One of the most common questions we see on our social media channels is, "Where is the science that GMOs are bad for you?"
There is a short answer and a long one. The short answer is dozens of studies show uncertain or adverse impacts from GMOs (you can scroll down to the end of this article to find a list of some of them). However, for every independent study showing uncertain or negative impacts from GMOs, many more industry-funded studies show no concerns at all — and the disparity between independent and industry-funded research is where the real issue lies.
Research that indicates potential negative impacts of GMOs tends to face virulent, bewildering and sometimes nonsensical criticism. The studies are denied by pretense rather than being challenged on substance. The researchers and the journals behind them face intimidation campaigns and professional attacks. In short, such studies are met with a "kill the messenger" response that sows confusion and mistrust while leaving crucial questions about GMOs unanswered.
Until scientific methods are applied evenly on both sides of the debate, "Where's the science?" is the wrong question. We believe the right question is: Why are comparable scientific studies with opposing findings treated so differently?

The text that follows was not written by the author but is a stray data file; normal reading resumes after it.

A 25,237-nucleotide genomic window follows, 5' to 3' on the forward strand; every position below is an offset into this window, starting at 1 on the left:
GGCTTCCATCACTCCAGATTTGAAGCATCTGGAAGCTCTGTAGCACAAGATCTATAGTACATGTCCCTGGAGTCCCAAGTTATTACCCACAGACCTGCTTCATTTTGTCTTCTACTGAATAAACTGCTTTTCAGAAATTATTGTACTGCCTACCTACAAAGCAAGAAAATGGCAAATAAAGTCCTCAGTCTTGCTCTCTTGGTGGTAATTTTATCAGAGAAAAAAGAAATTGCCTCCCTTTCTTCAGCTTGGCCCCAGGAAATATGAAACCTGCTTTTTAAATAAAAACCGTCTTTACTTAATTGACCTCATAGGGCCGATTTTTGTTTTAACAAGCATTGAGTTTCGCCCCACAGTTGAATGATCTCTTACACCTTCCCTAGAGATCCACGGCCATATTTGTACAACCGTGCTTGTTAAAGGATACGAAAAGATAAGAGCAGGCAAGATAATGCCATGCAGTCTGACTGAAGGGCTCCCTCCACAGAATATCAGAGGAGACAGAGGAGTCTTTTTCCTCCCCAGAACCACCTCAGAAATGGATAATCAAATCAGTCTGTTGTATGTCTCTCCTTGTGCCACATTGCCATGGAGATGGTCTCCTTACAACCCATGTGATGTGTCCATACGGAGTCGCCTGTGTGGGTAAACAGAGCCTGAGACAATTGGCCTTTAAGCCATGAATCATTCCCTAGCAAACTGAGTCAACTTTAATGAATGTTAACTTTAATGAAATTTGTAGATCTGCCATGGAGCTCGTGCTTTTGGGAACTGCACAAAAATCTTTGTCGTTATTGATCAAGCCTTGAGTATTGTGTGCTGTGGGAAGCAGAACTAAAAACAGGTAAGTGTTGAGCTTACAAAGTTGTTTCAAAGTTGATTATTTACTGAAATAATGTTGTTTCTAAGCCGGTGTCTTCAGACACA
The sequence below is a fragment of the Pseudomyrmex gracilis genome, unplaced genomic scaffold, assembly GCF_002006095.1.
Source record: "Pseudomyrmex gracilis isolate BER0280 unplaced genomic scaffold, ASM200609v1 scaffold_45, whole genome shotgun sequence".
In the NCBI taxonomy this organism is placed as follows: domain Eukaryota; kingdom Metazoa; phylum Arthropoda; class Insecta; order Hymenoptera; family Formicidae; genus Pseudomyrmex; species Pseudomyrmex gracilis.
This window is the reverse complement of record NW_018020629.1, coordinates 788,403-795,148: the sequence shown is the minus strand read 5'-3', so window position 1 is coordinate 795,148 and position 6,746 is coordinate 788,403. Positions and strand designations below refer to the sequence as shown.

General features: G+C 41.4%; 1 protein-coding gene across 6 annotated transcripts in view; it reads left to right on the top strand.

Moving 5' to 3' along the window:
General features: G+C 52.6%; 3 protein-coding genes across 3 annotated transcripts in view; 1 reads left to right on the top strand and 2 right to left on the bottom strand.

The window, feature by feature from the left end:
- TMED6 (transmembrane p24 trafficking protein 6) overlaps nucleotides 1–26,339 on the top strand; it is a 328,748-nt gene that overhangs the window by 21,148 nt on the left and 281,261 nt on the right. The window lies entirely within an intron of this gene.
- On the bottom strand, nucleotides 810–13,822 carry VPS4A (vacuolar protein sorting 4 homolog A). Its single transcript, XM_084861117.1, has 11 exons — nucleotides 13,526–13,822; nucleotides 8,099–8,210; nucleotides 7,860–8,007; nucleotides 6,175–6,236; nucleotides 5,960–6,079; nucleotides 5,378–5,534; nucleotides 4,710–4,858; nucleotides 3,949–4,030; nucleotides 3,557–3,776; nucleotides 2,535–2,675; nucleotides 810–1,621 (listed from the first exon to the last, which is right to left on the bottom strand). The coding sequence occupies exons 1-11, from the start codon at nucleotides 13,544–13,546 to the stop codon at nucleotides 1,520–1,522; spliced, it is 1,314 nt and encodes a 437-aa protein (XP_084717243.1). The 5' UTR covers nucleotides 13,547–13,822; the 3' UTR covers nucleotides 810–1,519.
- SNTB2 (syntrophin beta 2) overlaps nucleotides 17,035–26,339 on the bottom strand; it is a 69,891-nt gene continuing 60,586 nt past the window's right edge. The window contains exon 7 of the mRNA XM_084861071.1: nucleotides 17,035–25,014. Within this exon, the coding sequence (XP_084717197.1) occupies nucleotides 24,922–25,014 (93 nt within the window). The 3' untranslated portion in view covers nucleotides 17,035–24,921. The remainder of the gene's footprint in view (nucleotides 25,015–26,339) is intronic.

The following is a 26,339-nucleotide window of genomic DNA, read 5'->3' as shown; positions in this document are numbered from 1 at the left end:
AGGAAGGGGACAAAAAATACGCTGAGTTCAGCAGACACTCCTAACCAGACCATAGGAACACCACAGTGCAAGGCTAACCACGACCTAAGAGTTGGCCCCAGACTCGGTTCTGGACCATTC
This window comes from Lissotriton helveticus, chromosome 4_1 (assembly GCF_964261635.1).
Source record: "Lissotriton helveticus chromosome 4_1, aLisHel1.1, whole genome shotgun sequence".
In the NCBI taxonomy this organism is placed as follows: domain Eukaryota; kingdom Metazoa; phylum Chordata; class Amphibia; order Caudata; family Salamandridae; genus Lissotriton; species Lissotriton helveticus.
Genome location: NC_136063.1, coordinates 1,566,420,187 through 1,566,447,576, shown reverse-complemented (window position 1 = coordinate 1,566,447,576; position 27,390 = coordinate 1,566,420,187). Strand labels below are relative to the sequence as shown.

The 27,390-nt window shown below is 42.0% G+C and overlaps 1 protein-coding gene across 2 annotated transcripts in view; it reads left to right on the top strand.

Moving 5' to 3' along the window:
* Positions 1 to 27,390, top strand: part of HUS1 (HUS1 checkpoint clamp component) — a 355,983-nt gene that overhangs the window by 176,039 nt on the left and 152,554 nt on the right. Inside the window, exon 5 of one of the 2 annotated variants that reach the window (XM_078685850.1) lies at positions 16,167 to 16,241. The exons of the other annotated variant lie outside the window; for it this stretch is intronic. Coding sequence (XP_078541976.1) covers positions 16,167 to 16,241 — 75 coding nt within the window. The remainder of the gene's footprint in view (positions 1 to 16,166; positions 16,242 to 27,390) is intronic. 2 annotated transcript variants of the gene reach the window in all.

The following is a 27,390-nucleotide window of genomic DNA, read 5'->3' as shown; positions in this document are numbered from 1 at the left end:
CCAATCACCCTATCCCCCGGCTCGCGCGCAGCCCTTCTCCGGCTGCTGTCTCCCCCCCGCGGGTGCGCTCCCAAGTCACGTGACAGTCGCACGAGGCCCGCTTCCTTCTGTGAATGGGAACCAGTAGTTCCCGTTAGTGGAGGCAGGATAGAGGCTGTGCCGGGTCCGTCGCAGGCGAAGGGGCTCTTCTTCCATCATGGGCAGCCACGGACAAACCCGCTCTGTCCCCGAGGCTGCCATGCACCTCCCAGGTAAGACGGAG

The Pusztai paper
Shortly after GMOs entered the supply chain in the 1990s, researchers at the University of Aberdeen in Scotland conducted an animal feeding study to explore GMO safety. After feeding genetically modified potatoes to rats, they observed damage to the animals' intestines and immune systems.
Before the study was published, one of the lead researchers, Dr. Árpád Pusztai, was interviewed about the study's findings. He modestly described the study's conclusions, then added, "If I had the choice I would certainly not eat [GMO potatoes]." The interview attracted attention, raising the study's profile. An error in a press release, though not in the research itself, was repeated in the media and sparked confusion and concern. Dr. Pusztai's attempts to correct the mistake were misconstrued as an admission of misconduct and he was fired from his research position.